Apple just publicly released its new iPhone update on Thursday, which brings additions like an optional system-wide dark theme, a Street View-like feature for Apple Maps, and new privacy-oriented features. It also, however, has introduced many bugs to the iPhone owners who have installed it so far.
In the hours following the launch of iOS 13 users have complained about a variety of glitches that impact elements such as Bluetooth, Wi-Fi, and the on-screen keyboard. More critically, the software shipped with a flaw that when exploited could allow an intruder to bypass the lockscreen and access a user's contacts, as CNN Business and Ars Technica reported.
Apple will be shipping a software update called iOS 13.1 on September 24 to address this flaw as well as other general bugs, which outlets such as The Verge and ZDNet reported on Thursday. It'll also bring new features that were originally announced as being part of iOS 13, including the ability to share an ETA from Maps and audio sharing.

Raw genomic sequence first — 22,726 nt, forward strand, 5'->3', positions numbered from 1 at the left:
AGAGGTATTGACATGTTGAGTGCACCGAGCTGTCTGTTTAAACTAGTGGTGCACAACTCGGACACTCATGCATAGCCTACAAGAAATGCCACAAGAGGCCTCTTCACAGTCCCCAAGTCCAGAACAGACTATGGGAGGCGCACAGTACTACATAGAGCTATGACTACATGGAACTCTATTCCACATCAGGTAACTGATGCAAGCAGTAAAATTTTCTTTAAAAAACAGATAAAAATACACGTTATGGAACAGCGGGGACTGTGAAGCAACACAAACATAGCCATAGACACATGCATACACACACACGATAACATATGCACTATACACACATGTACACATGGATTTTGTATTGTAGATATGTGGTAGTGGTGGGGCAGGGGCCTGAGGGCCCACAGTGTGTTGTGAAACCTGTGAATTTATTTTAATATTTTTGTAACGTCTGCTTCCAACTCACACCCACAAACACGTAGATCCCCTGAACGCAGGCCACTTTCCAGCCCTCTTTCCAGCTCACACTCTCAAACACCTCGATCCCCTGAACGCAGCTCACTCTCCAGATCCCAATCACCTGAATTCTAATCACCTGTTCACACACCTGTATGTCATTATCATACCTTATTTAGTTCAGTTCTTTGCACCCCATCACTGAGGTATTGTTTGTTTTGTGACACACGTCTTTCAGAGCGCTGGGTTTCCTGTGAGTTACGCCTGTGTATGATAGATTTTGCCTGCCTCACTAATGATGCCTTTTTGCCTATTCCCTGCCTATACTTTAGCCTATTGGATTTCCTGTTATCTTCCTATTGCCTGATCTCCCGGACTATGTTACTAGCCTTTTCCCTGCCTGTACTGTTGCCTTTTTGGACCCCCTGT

Apple did not immediately respond to Business Insider's request for comment.
It's not uncommon for new operating-system updates to come with a few minor bugs. Apple typically releases a smaller update following each major iOS system update to patch general bugs, but it's unusual for the company to move up such a release in this way.
That's why it can be wise to wait a couple of days before installing the latest update. But that doesn't mean you should avoid updating entirely — software updates usually introduce important security big fixes, which can be critical to keeping your device safe.
It's not the first time Apple has come under criticism for launching software that's noticeably impacted the user experience. When iOS 8.0.1 launched back in 2014 — a small update that was meant to be a follow-up to iOS 8 — many users reported that their cellular connection had been disabled and encountered issues with Touch ID.